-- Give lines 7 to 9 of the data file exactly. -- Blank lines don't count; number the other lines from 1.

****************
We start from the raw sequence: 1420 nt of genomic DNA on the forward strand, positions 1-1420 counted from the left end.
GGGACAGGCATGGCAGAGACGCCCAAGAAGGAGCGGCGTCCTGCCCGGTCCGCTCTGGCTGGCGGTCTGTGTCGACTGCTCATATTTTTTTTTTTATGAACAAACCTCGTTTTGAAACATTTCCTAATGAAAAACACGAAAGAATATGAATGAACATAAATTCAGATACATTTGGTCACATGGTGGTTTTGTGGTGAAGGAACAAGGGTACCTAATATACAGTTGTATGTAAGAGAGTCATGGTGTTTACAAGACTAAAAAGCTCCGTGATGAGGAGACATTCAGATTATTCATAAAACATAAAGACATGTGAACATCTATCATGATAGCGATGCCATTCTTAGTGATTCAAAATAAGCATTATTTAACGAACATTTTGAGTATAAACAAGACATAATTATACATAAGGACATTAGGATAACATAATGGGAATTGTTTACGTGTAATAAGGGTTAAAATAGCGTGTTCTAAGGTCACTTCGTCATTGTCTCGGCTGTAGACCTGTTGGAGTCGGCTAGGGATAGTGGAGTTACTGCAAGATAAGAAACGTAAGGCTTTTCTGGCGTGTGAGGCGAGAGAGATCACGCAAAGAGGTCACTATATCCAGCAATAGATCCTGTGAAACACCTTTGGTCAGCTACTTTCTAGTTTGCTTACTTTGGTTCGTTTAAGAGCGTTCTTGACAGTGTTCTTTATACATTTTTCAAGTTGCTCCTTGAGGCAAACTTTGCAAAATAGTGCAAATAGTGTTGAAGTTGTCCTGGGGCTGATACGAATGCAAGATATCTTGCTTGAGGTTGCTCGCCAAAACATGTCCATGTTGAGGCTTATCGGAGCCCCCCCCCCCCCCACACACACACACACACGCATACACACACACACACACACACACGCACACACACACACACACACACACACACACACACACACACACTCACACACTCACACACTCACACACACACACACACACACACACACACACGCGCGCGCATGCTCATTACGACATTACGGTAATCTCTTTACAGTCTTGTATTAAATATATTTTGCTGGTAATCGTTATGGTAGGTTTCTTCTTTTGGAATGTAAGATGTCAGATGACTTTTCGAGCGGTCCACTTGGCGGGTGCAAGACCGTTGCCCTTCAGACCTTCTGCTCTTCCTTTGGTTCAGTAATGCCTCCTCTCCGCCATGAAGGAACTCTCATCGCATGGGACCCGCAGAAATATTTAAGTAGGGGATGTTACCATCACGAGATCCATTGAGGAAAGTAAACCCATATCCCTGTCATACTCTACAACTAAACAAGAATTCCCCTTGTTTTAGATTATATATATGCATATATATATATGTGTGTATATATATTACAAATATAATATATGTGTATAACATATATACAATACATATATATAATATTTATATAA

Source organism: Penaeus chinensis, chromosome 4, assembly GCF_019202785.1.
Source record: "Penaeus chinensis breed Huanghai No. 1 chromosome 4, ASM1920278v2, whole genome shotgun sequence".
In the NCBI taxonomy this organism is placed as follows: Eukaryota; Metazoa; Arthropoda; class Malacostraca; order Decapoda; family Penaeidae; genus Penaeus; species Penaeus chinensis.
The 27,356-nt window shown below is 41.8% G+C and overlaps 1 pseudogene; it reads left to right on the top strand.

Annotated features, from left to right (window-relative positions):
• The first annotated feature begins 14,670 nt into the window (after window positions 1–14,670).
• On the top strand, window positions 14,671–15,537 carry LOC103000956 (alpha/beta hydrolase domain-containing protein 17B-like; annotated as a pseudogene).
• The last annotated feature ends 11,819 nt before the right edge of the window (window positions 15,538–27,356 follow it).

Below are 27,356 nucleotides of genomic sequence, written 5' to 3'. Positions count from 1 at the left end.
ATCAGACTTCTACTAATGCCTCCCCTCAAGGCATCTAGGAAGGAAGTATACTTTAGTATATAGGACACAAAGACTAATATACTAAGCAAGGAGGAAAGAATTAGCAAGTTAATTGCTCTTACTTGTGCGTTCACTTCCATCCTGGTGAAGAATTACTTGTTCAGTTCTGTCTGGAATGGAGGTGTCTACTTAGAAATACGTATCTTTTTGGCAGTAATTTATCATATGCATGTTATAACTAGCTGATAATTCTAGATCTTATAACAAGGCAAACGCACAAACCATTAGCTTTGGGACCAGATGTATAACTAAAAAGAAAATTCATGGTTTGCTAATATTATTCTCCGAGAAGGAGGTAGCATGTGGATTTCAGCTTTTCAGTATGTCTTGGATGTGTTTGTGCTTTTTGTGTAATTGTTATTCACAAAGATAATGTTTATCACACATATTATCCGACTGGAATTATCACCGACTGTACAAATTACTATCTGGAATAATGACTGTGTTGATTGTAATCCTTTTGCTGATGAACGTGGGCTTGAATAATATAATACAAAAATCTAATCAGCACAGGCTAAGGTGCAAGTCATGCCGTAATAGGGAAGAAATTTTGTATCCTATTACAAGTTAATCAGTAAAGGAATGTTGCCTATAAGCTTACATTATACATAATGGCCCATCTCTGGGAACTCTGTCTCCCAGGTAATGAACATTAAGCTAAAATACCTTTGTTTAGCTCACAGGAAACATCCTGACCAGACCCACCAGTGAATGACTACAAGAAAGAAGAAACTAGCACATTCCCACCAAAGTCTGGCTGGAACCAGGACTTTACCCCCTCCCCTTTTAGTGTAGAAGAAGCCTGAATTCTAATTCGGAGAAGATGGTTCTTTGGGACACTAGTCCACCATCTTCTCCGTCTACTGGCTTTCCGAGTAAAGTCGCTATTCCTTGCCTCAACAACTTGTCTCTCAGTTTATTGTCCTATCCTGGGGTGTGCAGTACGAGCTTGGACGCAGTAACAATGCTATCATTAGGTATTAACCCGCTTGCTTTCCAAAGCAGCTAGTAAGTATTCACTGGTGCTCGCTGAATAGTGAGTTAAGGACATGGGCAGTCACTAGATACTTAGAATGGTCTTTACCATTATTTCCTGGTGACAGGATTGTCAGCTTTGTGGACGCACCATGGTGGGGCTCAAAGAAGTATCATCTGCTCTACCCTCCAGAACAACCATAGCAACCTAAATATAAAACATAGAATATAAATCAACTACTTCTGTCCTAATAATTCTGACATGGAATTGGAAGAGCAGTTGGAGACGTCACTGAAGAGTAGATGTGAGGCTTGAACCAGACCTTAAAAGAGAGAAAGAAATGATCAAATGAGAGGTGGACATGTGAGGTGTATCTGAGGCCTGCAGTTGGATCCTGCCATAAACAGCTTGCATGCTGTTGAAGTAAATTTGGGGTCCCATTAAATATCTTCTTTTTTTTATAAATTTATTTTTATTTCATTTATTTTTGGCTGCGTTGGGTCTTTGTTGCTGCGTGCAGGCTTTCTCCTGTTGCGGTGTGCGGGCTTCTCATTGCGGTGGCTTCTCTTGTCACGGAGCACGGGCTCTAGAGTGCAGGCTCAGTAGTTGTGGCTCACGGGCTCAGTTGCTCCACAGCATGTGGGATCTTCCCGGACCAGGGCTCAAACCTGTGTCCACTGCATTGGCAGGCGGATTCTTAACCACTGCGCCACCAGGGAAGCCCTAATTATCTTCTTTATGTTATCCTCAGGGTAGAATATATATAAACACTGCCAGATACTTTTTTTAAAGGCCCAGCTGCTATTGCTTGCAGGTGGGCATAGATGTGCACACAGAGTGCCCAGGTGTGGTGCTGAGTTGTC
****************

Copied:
Annotated features, from left to right (window-relative positions):
• The first annotated feature begins 14,670 nt into the window (after window positions 1–14,670).
• On the top strand, window positions 14,671–15,537 carry LOC103000956 (alpha/beta hydrolase domain-containing protein 17B-like; annotated as a pseudogene).